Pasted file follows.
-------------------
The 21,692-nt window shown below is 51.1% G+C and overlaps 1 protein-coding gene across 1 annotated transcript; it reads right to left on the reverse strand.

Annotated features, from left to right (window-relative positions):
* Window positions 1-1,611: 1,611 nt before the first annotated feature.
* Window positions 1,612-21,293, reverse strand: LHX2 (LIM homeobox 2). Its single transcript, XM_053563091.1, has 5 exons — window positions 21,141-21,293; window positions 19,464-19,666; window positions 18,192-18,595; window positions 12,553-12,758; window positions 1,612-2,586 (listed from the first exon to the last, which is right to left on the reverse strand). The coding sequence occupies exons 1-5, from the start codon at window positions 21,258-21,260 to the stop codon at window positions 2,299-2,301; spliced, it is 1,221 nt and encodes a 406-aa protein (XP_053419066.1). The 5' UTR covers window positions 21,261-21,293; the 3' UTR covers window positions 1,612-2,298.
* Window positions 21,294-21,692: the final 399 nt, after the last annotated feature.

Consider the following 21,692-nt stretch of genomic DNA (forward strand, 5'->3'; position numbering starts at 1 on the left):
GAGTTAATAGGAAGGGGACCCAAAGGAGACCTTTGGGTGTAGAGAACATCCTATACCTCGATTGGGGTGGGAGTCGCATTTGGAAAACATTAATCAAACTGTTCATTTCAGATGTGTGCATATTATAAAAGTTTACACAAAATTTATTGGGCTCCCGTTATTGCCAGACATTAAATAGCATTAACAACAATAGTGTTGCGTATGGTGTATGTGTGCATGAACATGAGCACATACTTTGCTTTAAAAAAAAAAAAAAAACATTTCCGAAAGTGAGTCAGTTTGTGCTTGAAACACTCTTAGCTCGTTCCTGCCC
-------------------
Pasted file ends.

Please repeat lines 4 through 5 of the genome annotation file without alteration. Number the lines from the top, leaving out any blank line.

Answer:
* Window positions 1,612-21,293, reverse strand: LHX2 (LIM homeobox 2). Its single transcript, XM_053563091.1, has 5 exons — window positions 21,141-21,293; window positions 19,464-19,666; window positions 18,192-18,595; window positions 12,553-12,758; window positions 1,612-2,586 (listed from the first exon to the last, which is right to left on the reverse strand). The coding sequence occupies exons 1-5, from the start codon at window positions 21,258-21,260 to the stop codon at window positions 2,299-2,301; spliced, it is 1,221 nt and encodes a 406-aa protein (XP_053419066.1). The 5' UTR covers window positions 21,261-21,293; the 3' UTR covers window positions 1,612-2,298.
* Window positions 21,294-21,692: the final 399 nt, after the last annotated feature.